This blog is everything The Banger Sisters (that highly forgettable 2002 film with Goldie Hawn and Susan Sarandon) meant to be but wasn’t — an insightful, witty, sexy and funny-in-a-way-that-rings-true snapshot of the British R&R scene that will never, ever happen again. You are so lucky to have been there–and sober enough to have committed these colorful scenes to long-term memory status. Thanks for ushering us into a place that most only dream of going.

  2. mellimel Says:

    I worked in Rock n’Roll in the next era – not in London alas but in LA. I was an alien in that environment but I loved it, the energy of it, getting paid to listen to music even though a lot of it was bad, there was always something good that snuck through. Its so different now. I was at the crossroads where we were just starting to get rid of CD long boxes and MTV still played music and was cutting edge. We should do a memory timeline. I want to hear more.

    As for Facebook, I find when I list all my posts of what I am doing, on a page together its kind of interesting. All alone each post seems kind of silly and not all that interesting, but grouped together its a new kind of insight into my state. Scarey but true.

  3. Wendy Says:

    I remember the thrall of those spinning record labels, trying to keep track of who was on what label. I was lucky enough to spend summers in London in 69 and 71, my father had business there and we rented a flat for a few months each time, one of them was right across from Kensington Gardens/Hyde park. It was the first city where I was able to wander around by myself and I remember wandering the Kensington market starry-eyed, looking through records, the power that each one had over me. Such a special time.

  4. Christie Says:

    I love that others are sharing memories of the music biz days, London at a pivotal point. Thank you. Pru, you are so kind in your comments. When next the women gather, I promise to share more over a few bloggerinitinis.

  5. Carine Says:

    Enjoyed your post! I know nothing about the music business and it gave me a peak into a world I’ve only glimpsed in movies. However, your blog did remind me of a couple of better forgotten mortifying interviews…

  6. Conz Says:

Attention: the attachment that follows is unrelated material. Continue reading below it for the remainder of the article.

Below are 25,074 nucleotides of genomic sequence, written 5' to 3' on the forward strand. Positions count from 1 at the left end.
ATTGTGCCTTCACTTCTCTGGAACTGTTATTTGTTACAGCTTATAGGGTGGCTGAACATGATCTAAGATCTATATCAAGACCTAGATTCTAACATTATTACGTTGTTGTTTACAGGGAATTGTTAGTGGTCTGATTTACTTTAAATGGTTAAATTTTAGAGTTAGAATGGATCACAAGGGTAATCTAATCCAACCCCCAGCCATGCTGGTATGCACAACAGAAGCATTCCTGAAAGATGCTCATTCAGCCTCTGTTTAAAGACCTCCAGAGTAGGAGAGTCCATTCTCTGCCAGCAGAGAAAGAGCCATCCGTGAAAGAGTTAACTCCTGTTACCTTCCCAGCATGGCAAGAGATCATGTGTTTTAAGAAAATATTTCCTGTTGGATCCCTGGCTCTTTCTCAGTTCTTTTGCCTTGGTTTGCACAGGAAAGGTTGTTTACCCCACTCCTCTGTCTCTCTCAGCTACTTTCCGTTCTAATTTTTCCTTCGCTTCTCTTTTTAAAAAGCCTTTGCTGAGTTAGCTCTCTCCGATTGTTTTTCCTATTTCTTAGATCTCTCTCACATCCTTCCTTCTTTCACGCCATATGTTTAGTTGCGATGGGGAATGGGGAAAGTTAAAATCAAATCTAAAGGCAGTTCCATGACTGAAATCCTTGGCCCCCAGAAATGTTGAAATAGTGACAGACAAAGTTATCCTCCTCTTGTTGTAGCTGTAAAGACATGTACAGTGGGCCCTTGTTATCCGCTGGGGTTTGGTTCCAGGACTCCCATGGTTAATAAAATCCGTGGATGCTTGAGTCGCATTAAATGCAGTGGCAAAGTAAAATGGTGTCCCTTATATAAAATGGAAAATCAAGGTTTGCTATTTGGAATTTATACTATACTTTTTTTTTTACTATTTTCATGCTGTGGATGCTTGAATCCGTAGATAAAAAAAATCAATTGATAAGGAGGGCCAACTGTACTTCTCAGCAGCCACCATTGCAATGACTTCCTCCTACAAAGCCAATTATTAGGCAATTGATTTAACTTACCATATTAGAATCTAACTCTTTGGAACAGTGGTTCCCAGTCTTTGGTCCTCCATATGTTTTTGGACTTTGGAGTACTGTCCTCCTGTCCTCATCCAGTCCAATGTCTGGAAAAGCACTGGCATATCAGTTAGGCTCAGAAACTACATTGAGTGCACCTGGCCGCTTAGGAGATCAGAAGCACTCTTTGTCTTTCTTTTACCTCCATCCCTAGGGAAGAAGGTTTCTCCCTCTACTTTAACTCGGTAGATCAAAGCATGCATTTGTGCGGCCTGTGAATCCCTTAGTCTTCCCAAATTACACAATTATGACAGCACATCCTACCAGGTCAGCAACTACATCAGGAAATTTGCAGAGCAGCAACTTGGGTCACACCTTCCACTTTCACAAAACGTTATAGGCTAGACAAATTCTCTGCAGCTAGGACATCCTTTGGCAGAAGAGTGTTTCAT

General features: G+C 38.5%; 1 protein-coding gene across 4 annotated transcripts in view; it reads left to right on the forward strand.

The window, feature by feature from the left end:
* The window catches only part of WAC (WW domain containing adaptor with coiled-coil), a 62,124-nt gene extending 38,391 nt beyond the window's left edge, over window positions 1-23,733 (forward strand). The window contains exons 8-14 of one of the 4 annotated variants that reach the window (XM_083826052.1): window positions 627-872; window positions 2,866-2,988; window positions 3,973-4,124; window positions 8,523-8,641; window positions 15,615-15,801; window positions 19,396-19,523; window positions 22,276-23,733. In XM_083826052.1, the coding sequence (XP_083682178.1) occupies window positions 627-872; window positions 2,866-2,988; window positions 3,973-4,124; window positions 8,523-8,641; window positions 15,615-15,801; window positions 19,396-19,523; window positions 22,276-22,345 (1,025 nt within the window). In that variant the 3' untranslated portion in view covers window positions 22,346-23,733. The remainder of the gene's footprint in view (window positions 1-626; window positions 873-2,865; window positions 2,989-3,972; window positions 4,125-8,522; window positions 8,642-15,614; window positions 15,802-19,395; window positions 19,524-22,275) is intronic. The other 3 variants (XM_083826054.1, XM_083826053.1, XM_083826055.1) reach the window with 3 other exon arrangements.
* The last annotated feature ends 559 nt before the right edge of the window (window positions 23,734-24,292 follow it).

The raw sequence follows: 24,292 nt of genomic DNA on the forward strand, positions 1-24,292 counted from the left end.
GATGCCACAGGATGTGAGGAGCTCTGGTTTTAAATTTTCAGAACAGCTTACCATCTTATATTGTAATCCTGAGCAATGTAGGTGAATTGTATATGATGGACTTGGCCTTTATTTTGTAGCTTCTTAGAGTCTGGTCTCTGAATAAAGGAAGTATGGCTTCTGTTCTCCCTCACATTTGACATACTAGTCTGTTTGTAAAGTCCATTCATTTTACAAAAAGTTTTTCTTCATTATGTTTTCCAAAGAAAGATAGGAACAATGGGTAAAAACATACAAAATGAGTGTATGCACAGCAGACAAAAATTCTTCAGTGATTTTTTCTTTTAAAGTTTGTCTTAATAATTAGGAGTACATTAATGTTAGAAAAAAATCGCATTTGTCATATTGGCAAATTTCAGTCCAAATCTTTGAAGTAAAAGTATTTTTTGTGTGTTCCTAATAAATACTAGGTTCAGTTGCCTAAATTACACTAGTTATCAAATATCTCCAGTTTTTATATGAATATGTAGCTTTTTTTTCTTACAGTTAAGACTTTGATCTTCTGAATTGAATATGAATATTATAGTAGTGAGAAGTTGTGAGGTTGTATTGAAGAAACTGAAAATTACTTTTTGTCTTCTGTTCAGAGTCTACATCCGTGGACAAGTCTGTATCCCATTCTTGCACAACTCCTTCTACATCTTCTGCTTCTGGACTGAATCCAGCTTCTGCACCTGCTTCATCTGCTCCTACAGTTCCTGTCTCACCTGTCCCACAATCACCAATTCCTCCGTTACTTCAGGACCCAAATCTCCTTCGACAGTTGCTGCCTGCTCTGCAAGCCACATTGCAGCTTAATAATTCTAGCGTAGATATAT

Can’t wait to hear about the reunion, Christie. But I really want to know if you ever bonked Billy Idol, or “tripped the light fandango” with Procul Harem? Hmmm? Do tell, dear girl….

  7. Cathy Says:

    When reading about the music business, it reminded me of the time I went to a Bruce Springstein concert with a friend who got us tickets in the industry section. Amazing seats, but out of the entire huge stadium, the Forum in L.A., the only people who were not up and dancing with the Boss’ infectious performance were the zombies seated in our section: the walking dead record executives. Many artists ask that these folks not be seated in front at their concerts, such a buzz kill. Knowing you Christie, I see that type of insecurity masking and too-hip-gotta-go attitude did not dampen your spirit for good music, pleasure and expression.

    Thanks for the very funny story with the British flavor of the times. The couch encounter reminded me of one of my strange job interviews, where I didn’t have to say more than two words, just nod my head, as the interviewer talked for at least 30 minutes, and yes, I did get the job.

  8. Christie Says:

    Conz, you minx!

  9. christie Says:

    Judging from the responses I think we should all write a blog called “My Most Memorable Interview.”

  10. Elizabeth Says:

    That was very funny and I want to hear more.

  11. Cindy La Ferle Says:

    Wow — how cool is that!? As for Facebook, I’ve enjoyed it a lot more than I’d ever imagined, too. For writers, it’s a wonderful way to post links to our new columns or articles, and/or to see what our colleagues are up to these days. Ditto any out-of-town friends with whom we’ve lost touch.

  12. Emily Says:

    Great piece! I love the interview story, your mom’s advice, and the whole vibe. I bet you were wearing M&S underwear too. Aren’t you glad you joined Facebook so you can go to the Reunion? I look forward to your follow-up post when that happens. And more stories about those days. Btw, B is awake, and he posts plenty that shouldn’t be the world’s business either.